Seen in more than 100 countries, NOVA is the most watched science television series in the world and the most watched documentary series on PBS. It is also one of television's most acclaimed series, having won every major television award, most of them many times over.
After an agreement was made by members of the United Nations, which mandated Iraq to end its pursuit in creating weapons of mass destruction, an international group of advisors and inspectors are on a mission to find and stop any threats that may remain. From nuclear and chemical weaponry, to missiles and guns, the team must face real dangers while searching for any illegal weapon activity in Iraq
The Gulf War was fought in 38 days of non-stop bombing and four days of swift ground action. Did bombing win it? NOVA looks at the history of strategic bombing and asks whether bombing has now achieved preeminence in warfare.
For four decades, 400 African American men from Macon, Alabama were unwitting participants in a government study of untreated syphilis. NOVA tells the story of this notorious human experiment. George Strait, ABC News Medical Correspondent, hosts.
NOVA tells the story of the German scientists abducted to the Soviet Union after World War II to help build an atomic bomb. The success of the crash program in 1949, with the explosion of the first Soviet nuclear weapon, shocked the world.
NOVA covers scientists on the brink of a sputtering, shaking, impatient volcano, trying to forecast when it will go off. When it does, Mt. Pinatubo in the Philippines goes big time, producing the largest volcanic eruption in 80 years.
Athletes are training smarter, running faster, jumping higher and generally outperforming their predecessors—thanks to high technology. NOVA covers the record-setting trend for improving sports performance with science.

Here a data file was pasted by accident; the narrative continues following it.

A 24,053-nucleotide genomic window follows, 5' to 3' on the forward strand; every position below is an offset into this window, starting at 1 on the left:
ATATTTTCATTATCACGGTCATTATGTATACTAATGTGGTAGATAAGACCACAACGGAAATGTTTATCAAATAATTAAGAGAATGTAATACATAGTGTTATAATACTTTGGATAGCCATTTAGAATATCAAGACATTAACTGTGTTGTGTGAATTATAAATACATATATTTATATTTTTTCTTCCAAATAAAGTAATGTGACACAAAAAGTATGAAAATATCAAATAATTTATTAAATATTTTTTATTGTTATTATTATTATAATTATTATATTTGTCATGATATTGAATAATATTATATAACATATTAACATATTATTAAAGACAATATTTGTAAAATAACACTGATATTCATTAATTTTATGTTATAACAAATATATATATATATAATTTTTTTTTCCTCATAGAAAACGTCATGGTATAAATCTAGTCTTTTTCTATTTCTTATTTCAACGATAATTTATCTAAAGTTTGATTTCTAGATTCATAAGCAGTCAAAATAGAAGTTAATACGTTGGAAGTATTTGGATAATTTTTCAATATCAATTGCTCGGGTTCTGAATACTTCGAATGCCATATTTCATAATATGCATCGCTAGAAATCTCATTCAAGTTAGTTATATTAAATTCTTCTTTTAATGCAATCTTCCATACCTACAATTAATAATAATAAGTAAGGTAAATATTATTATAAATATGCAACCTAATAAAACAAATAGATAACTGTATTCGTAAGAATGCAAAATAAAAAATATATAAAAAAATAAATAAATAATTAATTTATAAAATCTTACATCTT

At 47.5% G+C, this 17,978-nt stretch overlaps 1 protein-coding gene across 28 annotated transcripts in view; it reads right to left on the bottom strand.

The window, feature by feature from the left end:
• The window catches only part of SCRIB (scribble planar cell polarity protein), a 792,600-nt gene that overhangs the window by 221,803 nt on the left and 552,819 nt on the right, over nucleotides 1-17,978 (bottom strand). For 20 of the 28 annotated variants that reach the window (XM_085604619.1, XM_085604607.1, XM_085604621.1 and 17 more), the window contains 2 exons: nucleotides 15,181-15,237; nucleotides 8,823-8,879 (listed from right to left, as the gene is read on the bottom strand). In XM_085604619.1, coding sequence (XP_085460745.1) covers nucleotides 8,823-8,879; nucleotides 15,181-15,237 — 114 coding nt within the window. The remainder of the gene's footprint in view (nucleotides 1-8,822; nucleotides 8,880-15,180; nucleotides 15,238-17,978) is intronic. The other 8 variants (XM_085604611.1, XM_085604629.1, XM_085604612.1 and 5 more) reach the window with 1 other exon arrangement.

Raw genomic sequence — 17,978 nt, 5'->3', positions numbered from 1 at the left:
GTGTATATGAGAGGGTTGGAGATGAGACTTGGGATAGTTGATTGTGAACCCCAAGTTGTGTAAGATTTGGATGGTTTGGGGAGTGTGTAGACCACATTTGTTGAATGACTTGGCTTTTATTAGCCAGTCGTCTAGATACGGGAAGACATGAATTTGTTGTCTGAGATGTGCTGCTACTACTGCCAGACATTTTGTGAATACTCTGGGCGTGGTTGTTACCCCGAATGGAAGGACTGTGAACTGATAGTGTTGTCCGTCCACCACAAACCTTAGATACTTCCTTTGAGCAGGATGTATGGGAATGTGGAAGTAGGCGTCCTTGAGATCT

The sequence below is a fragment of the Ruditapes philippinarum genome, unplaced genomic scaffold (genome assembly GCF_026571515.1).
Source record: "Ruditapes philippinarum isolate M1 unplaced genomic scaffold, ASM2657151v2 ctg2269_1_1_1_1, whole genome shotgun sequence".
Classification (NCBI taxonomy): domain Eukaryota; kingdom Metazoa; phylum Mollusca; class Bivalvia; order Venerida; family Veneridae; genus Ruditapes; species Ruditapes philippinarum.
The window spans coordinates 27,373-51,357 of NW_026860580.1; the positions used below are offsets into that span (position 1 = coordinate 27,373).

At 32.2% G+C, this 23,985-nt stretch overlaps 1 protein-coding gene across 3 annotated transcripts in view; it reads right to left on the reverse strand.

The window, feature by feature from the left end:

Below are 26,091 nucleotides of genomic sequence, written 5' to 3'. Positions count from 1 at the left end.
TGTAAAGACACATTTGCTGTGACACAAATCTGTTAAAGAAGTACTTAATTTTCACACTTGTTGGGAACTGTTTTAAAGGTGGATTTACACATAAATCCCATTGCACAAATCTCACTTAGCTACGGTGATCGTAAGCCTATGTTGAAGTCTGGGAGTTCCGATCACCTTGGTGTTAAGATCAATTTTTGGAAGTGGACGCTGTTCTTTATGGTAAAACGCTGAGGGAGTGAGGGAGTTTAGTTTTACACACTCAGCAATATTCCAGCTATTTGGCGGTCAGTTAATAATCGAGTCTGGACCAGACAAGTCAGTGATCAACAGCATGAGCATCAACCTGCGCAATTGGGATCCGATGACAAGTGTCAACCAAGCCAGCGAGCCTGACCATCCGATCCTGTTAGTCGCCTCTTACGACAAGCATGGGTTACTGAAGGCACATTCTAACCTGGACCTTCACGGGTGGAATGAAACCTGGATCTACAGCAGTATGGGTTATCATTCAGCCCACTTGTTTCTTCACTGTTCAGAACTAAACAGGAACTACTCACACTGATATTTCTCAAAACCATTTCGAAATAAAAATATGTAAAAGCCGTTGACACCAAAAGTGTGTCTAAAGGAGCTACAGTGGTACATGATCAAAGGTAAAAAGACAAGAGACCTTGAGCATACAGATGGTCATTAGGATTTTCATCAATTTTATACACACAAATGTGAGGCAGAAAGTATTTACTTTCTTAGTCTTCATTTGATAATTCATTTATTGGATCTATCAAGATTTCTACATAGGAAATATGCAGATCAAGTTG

These days, piracy on the high seas often involves sonar, magnometers, metal detectors and other high-tech equipment for finding and plundering sunken ships. NOVA explores the swashbuckling seafaring pirates of old and their present-day successors.
Wherever we shed our body cells, we leave an indisputable identity card: our DNA. NOVA investigates the new science of DNA typing which is putting increasing numbers of murderers and rapists behind bars.
NOVA covers both sides of the stormy controversy over the Tasaday tribe. When these isolated cave dwellers were discovered in the Philippines in 1971, they were hailed as a Stone Age relic. Now, many anthropologists denounce them as fakes.
NOVA fans from around the country match wits in a fast-paced contest of general science knowledge celebrating NOVA's 20th anniversary. Famous guests pose questions for the viewers at home. Marc Summers hosts.
Forensic sleuth Clyde Snow and a posse of experts travel to Bolivia in search of the remains of Butch Cassidy and the Sundance Kid. They find Hollywood and legend got a few things wrong.
Magician James "The Amazing" Randi tests the claims of mind readers, fortune tellers, faith healers and others with purported paranormal powers. As a magician, "I know how people are deceived," Randi says.
NOVA covers the tense vigil of three people with terminal lung disease as they await the most complex of all organ transplants—a new lung. Months of waiting end in a few frenzied hours of intricate surgery.
NOVA soars with the condor, an extraordinary bird that lives a tenuous existence in the California mountains and the Andes of South America. Footage includes never-before-photographed nesting sites in the cliffs of Patagonia.
With help from director Steven Spielberg, author Michael Crichton and a host of scientific experts , NOVA investigates what it would take to recreate the dinosaur theme park in Jurassic Park. It won't be as easy as it was for Hollywood.
NOVA takes viewers on the ride of their lives as it explores the science of roller coasters, where physics and psychology meet. New rides of the future may take place entirely in the mind—with virtual reality.
US federal investigators are called in to determine the cause of a mysterious jetliner crash in Panama. Nothing about the accident makes sense, until a key clue emerges.
Bill Cosby guides viewers through the most exciting footage from two decades of NOVA in a 20th anniversary salute. Real-life action, adventure, mystery, drama and non-stop discovery fill this 90-minute special.
A profile of the late Richard Feynman—atomic bomb pioneer, Nobel prize-winning physicist, acclaimed teacher and all-around eccentric, who helped solve the mystery of the space shuttle Challenger explosion.
NOVA explores the nature of human perception through the puzzling condition called visual agnosia, the inability to recognize faces and familiar objects, made famous in Oliver Sacks' book, The Man Who Mistook His Wife for a Hat.